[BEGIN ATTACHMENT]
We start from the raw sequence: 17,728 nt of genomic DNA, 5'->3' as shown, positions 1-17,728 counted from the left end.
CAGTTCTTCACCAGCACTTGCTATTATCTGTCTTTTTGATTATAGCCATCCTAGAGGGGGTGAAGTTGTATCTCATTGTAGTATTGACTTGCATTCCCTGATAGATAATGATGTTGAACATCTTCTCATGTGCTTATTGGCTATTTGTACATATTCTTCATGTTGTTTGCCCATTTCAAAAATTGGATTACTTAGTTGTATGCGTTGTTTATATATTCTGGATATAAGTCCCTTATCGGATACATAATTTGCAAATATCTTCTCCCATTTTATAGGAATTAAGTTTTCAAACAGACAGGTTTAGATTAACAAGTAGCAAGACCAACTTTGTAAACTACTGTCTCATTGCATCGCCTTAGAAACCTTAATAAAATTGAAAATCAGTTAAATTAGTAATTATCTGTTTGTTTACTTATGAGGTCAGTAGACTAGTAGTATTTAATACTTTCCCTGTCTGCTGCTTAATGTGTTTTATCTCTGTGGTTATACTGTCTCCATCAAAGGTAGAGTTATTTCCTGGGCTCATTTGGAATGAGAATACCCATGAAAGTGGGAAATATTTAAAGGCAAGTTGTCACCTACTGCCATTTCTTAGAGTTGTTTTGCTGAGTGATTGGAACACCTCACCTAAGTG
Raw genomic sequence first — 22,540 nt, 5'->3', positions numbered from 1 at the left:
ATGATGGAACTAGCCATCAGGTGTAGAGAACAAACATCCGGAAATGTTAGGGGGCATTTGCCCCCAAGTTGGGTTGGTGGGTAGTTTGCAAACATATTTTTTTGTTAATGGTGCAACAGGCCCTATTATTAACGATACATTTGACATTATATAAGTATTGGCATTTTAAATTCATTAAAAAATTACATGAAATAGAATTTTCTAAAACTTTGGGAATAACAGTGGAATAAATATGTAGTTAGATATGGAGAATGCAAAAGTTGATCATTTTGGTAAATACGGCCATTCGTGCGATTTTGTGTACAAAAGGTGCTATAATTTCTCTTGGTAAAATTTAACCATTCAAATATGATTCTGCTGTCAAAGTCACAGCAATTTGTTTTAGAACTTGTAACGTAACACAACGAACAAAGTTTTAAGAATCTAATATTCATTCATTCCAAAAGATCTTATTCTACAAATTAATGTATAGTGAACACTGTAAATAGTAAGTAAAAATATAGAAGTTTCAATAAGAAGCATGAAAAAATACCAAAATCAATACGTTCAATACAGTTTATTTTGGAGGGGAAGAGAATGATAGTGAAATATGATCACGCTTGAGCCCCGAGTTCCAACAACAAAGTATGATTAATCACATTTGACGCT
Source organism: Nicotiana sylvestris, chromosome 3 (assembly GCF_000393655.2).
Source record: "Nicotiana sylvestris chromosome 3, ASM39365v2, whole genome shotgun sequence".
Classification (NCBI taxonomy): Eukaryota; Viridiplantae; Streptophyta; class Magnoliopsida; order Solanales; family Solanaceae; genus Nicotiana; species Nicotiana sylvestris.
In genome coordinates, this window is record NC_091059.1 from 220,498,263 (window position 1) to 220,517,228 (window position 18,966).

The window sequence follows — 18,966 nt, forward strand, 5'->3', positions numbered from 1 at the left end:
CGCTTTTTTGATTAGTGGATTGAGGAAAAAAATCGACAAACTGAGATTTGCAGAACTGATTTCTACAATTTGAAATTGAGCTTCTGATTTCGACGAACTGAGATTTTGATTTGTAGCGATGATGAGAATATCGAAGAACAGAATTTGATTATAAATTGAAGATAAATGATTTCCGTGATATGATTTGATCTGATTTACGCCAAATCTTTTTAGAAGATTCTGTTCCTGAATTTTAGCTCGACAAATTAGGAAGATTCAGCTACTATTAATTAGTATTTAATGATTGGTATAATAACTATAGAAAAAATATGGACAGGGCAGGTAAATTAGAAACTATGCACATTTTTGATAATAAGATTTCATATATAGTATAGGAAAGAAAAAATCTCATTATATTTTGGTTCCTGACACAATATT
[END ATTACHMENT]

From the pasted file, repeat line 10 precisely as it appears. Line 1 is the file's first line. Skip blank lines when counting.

CGCTTTTTTGATTAGTGGATTGAGGAAAAAAATCGACAAACTGAGATTTGCAGAACTGATTTCTACAATTTGAAATTGAGCTTCTGATTTCGACGAACTGAGATTTTGATTTGTAGCGATGATGAGAATATCGAAGAACAGAATTTGATTATAAATTGAAGATAAATGATTTCCGTGATATGATTTGATCTGATTTACGCCAAATCTTTTTAGAAGATTCTGTTCCTGAATTTTAGCTCGACAAATTAGGAAGATTCAGCTACTATTAATTAGTATTTAATGATTGGTATAATAACTATAGAAAAAATATGGACAGGGCAGGTAAATTAGAAACTATGCACATTTTTGATAATAAGATTTCATATATAGTATAGGAAAGAAAAAATCTCATTATATTTTGGTTCCTGACACAATATT